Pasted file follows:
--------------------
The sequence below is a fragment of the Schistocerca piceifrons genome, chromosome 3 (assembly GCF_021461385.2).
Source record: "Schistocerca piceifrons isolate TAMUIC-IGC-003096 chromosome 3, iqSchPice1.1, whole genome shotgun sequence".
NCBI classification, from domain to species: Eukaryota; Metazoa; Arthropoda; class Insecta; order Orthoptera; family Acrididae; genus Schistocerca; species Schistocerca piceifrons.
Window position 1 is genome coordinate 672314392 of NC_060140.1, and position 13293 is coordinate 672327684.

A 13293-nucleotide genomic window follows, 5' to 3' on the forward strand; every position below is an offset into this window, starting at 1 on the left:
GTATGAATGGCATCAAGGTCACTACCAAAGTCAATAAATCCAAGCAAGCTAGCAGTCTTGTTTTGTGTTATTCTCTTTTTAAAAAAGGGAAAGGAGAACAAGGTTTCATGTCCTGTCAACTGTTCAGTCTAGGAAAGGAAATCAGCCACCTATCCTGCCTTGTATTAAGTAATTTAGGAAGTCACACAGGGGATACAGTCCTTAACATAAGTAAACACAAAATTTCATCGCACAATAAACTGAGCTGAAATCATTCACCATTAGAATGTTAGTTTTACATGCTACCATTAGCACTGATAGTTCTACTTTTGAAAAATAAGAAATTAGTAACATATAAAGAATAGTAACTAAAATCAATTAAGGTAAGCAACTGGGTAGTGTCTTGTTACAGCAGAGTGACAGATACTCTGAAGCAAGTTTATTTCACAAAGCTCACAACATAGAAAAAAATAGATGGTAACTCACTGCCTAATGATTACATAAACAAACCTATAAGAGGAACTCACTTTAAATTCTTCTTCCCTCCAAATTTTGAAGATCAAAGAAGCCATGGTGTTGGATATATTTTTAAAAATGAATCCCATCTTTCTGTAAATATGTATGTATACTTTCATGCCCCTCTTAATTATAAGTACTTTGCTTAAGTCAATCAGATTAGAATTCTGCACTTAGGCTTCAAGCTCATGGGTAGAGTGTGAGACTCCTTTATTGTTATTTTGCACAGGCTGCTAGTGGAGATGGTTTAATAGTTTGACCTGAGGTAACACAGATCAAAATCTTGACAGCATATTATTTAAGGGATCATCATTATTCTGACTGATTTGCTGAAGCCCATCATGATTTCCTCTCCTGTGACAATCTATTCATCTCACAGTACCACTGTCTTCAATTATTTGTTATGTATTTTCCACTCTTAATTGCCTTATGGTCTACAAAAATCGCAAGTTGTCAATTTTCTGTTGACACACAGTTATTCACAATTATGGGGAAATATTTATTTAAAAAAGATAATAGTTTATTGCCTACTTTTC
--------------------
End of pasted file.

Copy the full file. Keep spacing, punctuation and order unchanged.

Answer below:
The sequence below is a fragment of the Schistocerca piceifrons genome, chromosome 3 (assembly GCF_021461385.2).
Source record: "Schistocerca piceifrons isolate TAMUIC-IGC-003096 chromosome 3, iqSchPice1.1, whole genome shotgun sequence".
NCBI classification, from domain to species: Eukaryota; Metazoa; Arthropoda; class Insecta; order Orthoptera; family Acrididae; genus Schistocerca; species Schistocerca piceifrons.
Window position 1 is genome coordinate 672314392 of NC_060140.1, and position 13293 is coordinate 672327684.

A 13293-nucleotide genomic window follows, 5' to 3' on the forward strand; every position below is an offset into this window, starting at 1 on the left:
GTATGAATGGCATCAAGGTCACTACCAAAGTCAATAAATCCAAGCAAGCTAGCAGTCTTGTTTTGTGTTATTCTCTTTTTAAAAAAGGGAAAGGAGAACAAGGTTTCATGTCCTGTCAACTGTTCAGTCTAGGAAAGGAAATCAGCCACCTATCCTGCCTTGTATTAAGTAATTTAGGAAGTCACACAGGGGATACAGTCCTTAACATAAGTAAACACAAAATTTCATCGCACAATAAACTGAGCTGAAATCATTCACCATTAGAATGTTAGTTTTACATGCTACCATTAGCACTGATAGTTCTACTTTTGAAAAATAAGAAATTAGTAACATATAAAGAATAGTAACTAAAATCAATTAAGGTAAGCAACTGGGTAGTGTCTTGTTACAGCAGAGTGACAGATACTCTGAAGCAAGTTTATTTCACAAAGCTCACAACATAGAAAAAAATAGATGGTAACTCACTGCCTAATGATTACATAAACAAACCTATAAGAGGAACTCACTTTAAATTCTTCTTCCCTCCAAATTTTGAAGATCAAAGAAGCCATGGTGTTGGATATATTTTTAAAAATGAATCCCATCTTTCTGTAAATATGTATGTATACTTTCATGCCCCTCTTAATTATAAGTACTTTGCTTAAGTCAATCAGATTAGAATTCTGCACTTAGGCTTCAAGCTCATGGGTAGAGTGTGAGACTCCTTTATTGTTATTTTGCACAGGCTGCTAGTGGAGATGGTTTAATAGTTTGACCTGAGGTAACACAGATCAAAATCTTGACAGCATATTATTTAAGGGATCATCATTATTCTGACTGATTTGCTGAAGCCCATCATGATTTCCTCTCCTGTGACAATCTATTCATCTCACAGTACCACTGTCTTCAATTATTTGTTATGTATTTTCCACTCTTAATTGCCTTATGGTCTACAAAAATCGCAAGTTGTCAATTTTCTGTTGACACACAGTTATTCACAATTATGGGGAAATATTTATTTAAAAAAGATAATAGTTTATTGCCTACTTTTC